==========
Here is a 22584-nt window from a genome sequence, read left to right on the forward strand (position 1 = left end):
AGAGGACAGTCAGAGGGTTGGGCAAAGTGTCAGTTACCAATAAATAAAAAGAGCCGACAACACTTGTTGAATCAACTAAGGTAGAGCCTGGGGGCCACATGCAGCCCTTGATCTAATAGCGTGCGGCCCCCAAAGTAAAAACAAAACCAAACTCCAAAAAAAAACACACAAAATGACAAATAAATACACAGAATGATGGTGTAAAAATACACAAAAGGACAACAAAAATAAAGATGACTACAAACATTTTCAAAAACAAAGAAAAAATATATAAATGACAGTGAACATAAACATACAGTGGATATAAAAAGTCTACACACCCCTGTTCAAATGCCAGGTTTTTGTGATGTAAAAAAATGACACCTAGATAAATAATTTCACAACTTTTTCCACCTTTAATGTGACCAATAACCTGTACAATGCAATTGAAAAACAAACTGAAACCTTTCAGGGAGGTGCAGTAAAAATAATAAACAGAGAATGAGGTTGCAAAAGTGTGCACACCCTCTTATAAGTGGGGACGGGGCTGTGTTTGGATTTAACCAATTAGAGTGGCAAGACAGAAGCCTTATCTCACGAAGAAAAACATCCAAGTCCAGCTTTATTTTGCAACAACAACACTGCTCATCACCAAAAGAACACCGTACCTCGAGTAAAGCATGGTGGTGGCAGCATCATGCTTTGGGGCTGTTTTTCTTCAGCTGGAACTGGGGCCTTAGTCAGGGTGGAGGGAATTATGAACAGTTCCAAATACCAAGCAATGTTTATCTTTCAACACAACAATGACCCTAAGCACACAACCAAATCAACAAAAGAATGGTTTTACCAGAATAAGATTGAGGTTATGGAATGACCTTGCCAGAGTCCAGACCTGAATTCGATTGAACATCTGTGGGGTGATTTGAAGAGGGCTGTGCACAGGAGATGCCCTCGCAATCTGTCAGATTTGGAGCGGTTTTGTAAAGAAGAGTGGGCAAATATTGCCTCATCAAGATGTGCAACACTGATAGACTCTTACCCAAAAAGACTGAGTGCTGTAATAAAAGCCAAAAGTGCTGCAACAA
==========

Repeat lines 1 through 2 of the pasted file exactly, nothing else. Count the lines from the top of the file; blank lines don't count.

Here is a 22584-nt window from a genome sequence, read left to right on the forward strand (position 1 = left end):
AGAGGACAGTCAGAGGGTTGGGCAAAGTGTCAGTTACCAATAAATAAAAAGAGCCGACAACACTTGTTGAATCAACTAAGGTAGAGCCTGGGGGCCACATGCAGCCCTTGATCTAATAGCGTGCGGCCCCCAAAGTAAAAACAAAACCAAACTCCAAAAAAAAACACACAAAATGACAAATAAATACACAGAATGATGGTGTAAAAATACACAAAAGGACAACAAAAATAAAGATGACTACAAACATTTTCAAAAACAAAGAAAAAATATATAAATGACAGTGAACATAAACATACAGTGGATATAAAAAGTCTACACACCCCTGTTCAAATGCCAGGTTTTTGTGATGTAAAAAAATGACACCTAGATAAATAATTTCACAACTTTTTCCACCTTTAATGTGACCAATAACCTGTACAATGCAATTGAAAAACAAACTGAAACCTTTCAGGGAGGTGCAGTAAAAATAATAAACAGAGAATGAGGTTGCAAAAGTGTGCACACCCTCTTATAAGTGGGGACGGGGCTGTGTTTGGATTTAACCAATTAGAGTGGCAAGACAGAAGCCTTATCTCACGAAGAAAAACATCCAAGTCCAGCTTTATTTTGCAACAACAACACTGCTCATCACCAAAAGAACACCGTACCTCGAGTAAAGCATGGTGGTGGCAGCATCATGCTTTGGGGCTGTTTTTCTTCAGCTGGAACTGGGGCCTTAGTCAGGGTGGAGGGAATTATGAACAGTTCCAAATACCAAGCAATGTTTATCTTTCAACACAACAATGACCCTAAGCACACAACCAAATCAACAAAAGAATGGTTTTACCAGAATAAGATTGAGGTTATGGAATGACCTTGCCAGAGTCCAGACCTGAATTCGATTGAACATCTGTGGGGTGATTTGAAGAGGGCTGTGCACAGGAGATGCCCTCGCAATCTGTCAGATTTGGAGCGGTTTTGTAAAGAAGAGTGGGCAAATATTGCCTCATCAAGATGTGCAACACTGATAGACTCTTACCCAAAAAGACTGAGTGCTGTAATAAAAGCCAAAAGTGCTGCAACAA